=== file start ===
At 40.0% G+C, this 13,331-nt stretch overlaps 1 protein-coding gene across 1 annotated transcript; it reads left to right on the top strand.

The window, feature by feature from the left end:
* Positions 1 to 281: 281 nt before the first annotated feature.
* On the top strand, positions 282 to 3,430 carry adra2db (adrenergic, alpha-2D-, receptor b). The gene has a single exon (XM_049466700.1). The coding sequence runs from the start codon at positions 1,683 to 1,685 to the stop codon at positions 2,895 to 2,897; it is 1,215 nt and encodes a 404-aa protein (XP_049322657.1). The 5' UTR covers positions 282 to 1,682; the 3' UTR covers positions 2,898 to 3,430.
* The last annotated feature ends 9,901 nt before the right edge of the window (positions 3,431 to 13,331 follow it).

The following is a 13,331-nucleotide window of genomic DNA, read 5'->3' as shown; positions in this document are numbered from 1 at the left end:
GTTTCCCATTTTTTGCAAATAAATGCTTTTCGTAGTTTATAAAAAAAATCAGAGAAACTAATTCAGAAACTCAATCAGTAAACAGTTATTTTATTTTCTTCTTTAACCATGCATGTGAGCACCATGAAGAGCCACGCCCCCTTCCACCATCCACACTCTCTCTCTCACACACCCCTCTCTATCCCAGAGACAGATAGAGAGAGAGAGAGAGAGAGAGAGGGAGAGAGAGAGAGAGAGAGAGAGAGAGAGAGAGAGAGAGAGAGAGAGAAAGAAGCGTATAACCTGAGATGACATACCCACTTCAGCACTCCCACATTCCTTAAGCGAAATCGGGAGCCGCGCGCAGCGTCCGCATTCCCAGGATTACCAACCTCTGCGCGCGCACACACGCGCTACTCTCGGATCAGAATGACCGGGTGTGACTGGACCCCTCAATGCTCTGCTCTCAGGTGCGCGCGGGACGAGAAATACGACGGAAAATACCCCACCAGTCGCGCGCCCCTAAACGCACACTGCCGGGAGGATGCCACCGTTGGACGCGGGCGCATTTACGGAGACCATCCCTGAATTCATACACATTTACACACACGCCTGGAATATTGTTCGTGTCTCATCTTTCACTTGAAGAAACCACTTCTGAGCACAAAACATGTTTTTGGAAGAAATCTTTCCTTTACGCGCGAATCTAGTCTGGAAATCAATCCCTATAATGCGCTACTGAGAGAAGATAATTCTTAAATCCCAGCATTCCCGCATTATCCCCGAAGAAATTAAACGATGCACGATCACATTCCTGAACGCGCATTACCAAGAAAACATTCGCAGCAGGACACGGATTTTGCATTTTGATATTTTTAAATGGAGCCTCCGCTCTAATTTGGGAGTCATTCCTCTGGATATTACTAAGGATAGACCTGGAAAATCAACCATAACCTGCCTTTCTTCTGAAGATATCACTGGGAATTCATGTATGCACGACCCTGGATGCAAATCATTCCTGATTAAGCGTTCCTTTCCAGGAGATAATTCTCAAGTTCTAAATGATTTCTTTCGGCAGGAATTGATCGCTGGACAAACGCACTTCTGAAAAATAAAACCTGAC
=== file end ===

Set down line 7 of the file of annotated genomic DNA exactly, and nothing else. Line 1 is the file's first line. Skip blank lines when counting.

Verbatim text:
GTTTCCCATTTTTTGCAAATAAATGCTTTTCGTAGTTTATAAAAAAAATCAGAGAAACTAATTCAGAAACTCAATCAGTAAACAGTTATTTTATTTTCTTCTTTAACCATGCATGTGAGCACCATGAAGAGCCACGCCCCCTTCCACCATCCACACTCTCTCTCTCACACACCCCTCTCTATCCCAGAGACAGATAGAGAGAGAGAGAGAGAGAGAGAGGGAGAGAGAGAGAGAGAGAGAGAGAGAGAGAGAGAGAGAGAGAGAGAGAAAGAAGCGTATAACCTGAGATGACATACCCACTTCAGCACTCCCACATTCCTTAAGCGAAATCGGGAGCCGCGCGCAGCGTCCGCATTCCCAGGATTACCAACCTCTGCGCGCGCACACACGCGCTACTCTCGGATCAGAATGACCGGGTGTGACTGGACCCCTCAATGCTCTGCTCTCAGGTGCGCGCGGGACGAGAAATACGACGGAAAATACCCCACCAGTCGCGCGCCCCTAAACGCACACTGCCGGGAGGATGCCACCGTTGGACGCGGGCGCATTTACGGAGACCATCCCTGAATTCATACACATTTACACACACGCCTGGAATATTGTTCGTGTCTCATCTTTCACTTGAAGAAACCACTTCTGAGCACAAAACATGTTTTTGGAAGAAATCTTTCCTTTACGCGCGAATCTAGTCTGGAAATCAATCCCTATAATGCGCTACTGAGAGAAGATAATTCTTAAATCCCAGCATTCCCGCATTATCCCCGAAGAAATTAAACGATGCACGATCACATTCCTGAACGCGCATTACCAAGAAAACATTCGCAGCAGGACACGGATTTTGCATTTTGATATTTTTAAATGGAGCCTCCGCTCTAATTTGGGAGTCATTCCTCTGGATATTACTAAGGATAGACCTGGAAAATCAACCATAACCTGCCTTTCTTCTGAAGATATCACTGGGAATTCATGTATGCACGACCCTGGATGCAAATCATTCCTGATTAAGCGTTCCTTTCCAGGAGATAATTCTCAAGTTCTAAATGATTTCTTTCGGCAGGAATTGATCGCTGGACAAACGCACTTCTGAAAAATAAAACCTGAC